"Educating is a performative world-making practice that disrupts unilinear time: past, present, and future bleed through one-another in the thick-now of any moment"
Karin Murris
Karen Barad as Educator: Agential Realism and Education
I view intellectual growth as an indispensable part of my ongoing professional development as teacher and scholar. That is why I attend and participate in the Yale Center for Language Study (CLS) workshops and talks. I also take advantage of other learning opportunities by attending webinars on a variety of topics that can directly benefit my students' learning experiences. 
Other ways through which I cultivate my skills and knowledge include frequent collaborations with colleagues in the Department of Spanish and Portuguese. Professional development also involves being open to feedback. Thus, I have invited colleagues to observe my classes on several occasions. I have also visited the classes of my colleagues to learn from them.
I keep current with developments in the field, sharing my insights with colleagues in my department and in the CLS. I look for opportunities to share my research with national audiences. For example, I presented a paper on rethinking the social space of the classroom through assemblage theory in a panel I organized for the 2021 Modern Language Association conference (“Just in Time: Persistence of Language and Culture Studies during and beyond Pandemic”).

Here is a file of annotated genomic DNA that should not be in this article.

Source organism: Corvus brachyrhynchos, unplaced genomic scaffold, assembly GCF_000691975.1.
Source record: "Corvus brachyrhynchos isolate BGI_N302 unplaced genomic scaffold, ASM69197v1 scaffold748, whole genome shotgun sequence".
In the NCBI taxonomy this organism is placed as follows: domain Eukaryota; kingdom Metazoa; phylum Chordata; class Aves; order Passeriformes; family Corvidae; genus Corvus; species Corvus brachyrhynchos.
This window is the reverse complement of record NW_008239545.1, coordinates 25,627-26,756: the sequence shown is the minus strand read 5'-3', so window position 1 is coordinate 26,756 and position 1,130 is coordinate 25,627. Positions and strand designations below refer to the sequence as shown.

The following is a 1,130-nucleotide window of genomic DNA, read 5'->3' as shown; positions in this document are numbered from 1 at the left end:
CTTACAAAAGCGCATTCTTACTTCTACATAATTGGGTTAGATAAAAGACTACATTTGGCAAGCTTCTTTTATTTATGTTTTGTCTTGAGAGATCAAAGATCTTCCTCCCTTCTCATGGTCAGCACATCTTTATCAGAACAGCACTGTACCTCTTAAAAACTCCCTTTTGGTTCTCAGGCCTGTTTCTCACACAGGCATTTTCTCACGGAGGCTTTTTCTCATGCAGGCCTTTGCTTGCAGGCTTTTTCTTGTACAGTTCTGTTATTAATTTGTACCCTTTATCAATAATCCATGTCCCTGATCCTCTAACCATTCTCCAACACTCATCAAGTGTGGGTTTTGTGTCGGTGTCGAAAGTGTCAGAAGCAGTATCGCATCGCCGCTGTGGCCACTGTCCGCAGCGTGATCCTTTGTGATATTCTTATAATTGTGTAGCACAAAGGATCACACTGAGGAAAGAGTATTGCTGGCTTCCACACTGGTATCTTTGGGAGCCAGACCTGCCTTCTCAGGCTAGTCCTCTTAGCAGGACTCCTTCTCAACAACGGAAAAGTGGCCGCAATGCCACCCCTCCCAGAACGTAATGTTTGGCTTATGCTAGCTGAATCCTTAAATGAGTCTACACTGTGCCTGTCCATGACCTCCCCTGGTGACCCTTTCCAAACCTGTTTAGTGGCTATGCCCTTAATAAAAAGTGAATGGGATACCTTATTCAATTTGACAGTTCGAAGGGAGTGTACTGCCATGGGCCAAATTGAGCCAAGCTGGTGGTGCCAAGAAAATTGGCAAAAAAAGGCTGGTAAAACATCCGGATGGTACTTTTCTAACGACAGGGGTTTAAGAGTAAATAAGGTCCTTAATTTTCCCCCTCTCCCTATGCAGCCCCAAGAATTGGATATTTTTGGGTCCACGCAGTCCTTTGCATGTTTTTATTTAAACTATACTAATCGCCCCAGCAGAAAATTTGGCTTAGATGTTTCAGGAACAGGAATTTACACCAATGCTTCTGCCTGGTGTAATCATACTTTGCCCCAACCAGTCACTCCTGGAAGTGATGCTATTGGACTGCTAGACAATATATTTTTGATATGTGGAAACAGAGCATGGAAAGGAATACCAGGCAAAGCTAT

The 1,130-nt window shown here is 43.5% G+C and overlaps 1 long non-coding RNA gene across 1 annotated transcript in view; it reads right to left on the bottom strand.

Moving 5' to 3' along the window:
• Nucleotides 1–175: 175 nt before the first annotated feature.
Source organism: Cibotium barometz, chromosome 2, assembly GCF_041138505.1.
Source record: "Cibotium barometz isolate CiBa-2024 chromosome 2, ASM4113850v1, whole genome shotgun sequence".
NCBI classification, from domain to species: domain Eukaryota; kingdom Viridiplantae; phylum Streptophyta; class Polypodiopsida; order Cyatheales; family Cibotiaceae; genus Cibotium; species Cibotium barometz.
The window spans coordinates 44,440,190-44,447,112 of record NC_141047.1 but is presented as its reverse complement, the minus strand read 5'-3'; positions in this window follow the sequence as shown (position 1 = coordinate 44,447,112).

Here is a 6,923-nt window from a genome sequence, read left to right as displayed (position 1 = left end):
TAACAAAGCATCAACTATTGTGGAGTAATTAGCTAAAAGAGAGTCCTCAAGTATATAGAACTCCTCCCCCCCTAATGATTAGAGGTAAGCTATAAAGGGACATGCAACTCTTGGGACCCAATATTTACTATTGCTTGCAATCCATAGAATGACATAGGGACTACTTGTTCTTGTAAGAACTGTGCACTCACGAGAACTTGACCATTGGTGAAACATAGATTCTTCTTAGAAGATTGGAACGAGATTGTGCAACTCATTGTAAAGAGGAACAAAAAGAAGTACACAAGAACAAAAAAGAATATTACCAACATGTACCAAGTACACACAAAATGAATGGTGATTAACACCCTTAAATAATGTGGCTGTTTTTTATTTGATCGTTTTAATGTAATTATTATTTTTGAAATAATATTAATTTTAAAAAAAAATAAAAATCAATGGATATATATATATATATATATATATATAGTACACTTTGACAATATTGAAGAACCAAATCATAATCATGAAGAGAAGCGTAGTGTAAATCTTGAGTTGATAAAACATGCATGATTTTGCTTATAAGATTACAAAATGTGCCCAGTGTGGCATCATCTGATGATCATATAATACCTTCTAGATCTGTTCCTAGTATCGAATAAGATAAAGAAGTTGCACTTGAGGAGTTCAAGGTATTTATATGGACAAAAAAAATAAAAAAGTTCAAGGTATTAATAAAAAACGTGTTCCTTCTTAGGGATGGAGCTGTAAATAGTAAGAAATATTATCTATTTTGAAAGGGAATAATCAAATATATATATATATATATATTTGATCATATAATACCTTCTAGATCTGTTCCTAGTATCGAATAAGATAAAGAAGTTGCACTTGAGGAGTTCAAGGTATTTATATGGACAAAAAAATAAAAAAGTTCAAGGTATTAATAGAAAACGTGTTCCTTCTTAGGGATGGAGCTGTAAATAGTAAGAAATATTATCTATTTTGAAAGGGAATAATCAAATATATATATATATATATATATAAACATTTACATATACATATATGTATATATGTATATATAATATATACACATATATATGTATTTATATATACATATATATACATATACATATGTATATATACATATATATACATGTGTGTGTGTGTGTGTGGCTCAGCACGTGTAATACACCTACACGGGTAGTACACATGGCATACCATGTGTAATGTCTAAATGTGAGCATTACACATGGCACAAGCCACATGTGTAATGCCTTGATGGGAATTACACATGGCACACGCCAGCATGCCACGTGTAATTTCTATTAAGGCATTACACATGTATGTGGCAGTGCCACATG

Below are samples of presentations and materials I have shared and/or presented recently. 
Digital Storytelling: TikTok in the Teaching of Language and Culture
This presentation responds to the need for a broader view of literacy in foreign language education by demonstrating the affordances of new media for the development of language acquisition and critical thinking skills at all levels. Drawing on the work of Cope and Kalintzis and scholars in media studies, I show how digital storytelling (using TikTok) offers opportunities for cultivating a wide range of knowledge processes, including critical analysis in the target language of race, gender, ethnicity, class, and the politics of language.  
Back to Top